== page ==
VANCOUVER, WA-The Vancouver Public Facilities District board will meet Oct. 11 to begin the selection of one of four developers’ proposals to design and build a hotel and conference center in Downtown Vancouver. The developer would pay for the hotel, while the city would pay for the conference center.

Two Texas-based firms–Garfield Traub Development of Dallas and Landmark Organization of Austin-joined Renaissance Resources Group of Chandler, Ariz. and the Port of Vancouver in responding to the city’s request for proposals prior to this week’s deadline. Renaissance, which also had proposed a sports arena, lost exclusive negotiating rights for the project earlier this year after being unable to drum up financing.

The proposals, submitted prior to Wednesday’s deadline, all will need further clarification, according to city officials. All proposals would develop a three-star/three-diamond hotel. Three of the proposals are based on the convention center being built on land south of Esther Short Park, near Sixth and Columbia streets. The Port’s proposal is to build a larger hotel on the site of the Red Lion Hotel at the Quay, which is controlled by West Coast Hotels.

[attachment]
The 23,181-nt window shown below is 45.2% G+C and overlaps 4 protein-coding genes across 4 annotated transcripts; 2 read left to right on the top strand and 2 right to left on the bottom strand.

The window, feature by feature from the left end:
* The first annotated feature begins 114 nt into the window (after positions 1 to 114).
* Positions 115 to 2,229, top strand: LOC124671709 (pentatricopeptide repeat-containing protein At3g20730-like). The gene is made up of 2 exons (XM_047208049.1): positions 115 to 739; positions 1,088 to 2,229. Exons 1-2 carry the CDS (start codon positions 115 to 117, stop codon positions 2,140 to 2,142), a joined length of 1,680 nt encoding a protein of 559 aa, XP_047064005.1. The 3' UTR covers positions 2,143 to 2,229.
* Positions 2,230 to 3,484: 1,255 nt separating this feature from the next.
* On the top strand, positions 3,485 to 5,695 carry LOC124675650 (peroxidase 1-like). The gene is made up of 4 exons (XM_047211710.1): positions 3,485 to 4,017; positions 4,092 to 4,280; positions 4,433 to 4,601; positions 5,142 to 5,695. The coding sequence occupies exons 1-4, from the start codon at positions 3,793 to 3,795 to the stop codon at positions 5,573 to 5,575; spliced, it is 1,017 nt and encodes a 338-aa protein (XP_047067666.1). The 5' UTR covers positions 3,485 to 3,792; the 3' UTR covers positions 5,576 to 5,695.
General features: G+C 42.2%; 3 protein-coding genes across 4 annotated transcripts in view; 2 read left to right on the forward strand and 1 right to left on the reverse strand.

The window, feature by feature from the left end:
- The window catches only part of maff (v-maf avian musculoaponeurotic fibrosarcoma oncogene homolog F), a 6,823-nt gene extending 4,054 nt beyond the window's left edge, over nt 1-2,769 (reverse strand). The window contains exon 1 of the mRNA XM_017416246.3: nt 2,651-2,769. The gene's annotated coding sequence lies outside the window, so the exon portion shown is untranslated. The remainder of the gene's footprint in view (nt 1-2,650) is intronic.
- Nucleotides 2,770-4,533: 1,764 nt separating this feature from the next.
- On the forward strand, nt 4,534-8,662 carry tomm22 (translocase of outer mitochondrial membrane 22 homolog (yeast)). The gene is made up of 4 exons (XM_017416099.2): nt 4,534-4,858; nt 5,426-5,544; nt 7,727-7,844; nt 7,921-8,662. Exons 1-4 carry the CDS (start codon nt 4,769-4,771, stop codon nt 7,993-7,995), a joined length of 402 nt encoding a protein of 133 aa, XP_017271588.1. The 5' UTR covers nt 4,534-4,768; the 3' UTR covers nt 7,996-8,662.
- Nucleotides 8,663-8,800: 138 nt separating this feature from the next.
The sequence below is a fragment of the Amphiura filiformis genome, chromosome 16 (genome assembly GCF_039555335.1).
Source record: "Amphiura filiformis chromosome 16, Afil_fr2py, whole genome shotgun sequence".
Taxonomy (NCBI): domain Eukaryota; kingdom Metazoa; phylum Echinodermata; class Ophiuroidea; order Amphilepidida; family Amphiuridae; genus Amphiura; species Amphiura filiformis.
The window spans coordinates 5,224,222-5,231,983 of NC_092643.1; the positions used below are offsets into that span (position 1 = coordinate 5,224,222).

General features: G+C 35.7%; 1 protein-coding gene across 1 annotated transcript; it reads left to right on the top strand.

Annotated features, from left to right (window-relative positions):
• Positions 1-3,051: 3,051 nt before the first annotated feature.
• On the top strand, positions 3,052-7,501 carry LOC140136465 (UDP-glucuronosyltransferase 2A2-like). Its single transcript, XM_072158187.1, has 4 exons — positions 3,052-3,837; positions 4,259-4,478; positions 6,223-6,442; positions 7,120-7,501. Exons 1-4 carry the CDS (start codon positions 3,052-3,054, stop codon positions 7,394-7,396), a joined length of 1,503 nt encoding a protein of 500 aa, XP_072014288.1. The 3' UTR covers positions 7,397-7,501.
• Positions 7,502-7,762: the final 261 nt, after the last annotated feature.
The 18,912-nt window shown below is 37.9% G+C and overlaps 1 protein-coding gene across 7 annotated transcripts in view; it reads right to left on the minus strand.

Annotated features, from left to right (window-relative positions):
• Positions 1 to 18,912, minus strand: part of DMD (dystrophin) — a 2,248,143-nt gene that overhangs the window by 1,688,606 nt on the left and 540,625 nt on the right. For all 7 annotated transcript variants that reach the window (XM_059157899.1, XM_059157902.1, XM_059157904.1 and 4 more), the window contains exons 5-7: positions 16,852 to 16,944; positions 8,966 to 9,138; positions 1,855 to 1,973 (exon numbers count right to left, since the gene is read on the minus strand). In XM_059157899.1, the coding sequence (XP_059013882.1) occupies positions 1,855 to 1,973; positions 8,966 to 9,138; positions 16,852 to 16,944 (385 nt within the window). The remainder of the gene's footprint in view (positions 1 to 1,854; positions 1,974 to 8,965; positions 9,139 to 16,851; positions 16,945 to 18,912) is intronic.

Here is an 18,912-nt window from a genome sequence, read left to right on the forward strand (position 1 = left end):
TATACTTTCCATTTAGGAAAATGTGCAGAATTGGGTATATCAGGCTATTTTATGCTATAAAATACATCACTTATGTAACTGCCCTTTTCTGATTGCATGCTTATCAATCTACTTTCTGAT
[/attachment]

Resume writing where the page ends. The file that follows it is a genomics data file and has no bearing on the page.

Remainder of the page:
Renaissance proposes a 153-room hotel also operated by West Coast Hotels and a 78,000-sf convention center. Garfield Traub proposes a hotel of at least 150 rooms that would be held in trust for the city by a non-profit entity that would use tax-exempt bonds to finance construction, but did not address the convention center. Landmark also proposes a hotel of at least 150 rooms, which would be operated by Marriott International, financed by U.S. Bancorp/Piper Jaffray and designed by Portland-based Fletcher Farr Ayotte, but also didn’t address the convention center. The Port proposes to replace the Hotel at the Quay with a hotel of at least 300 rooms and says it might be able to make room on the site for the convention center as well.

It may not matter that few addressed the size of the conference center, as it remains in flux. Wednesday also was the deadline to submit bids for naming rights to the conference center, but none came in. That likely means the size of the conference will shrink, but it should still have enough money to operate it. Clark County says it will devote about $500,000 a year in sales tax money to the convention center. The city’s preferred plan up to this point has been for a 174-room hotel and a 28,000 sf convention center.

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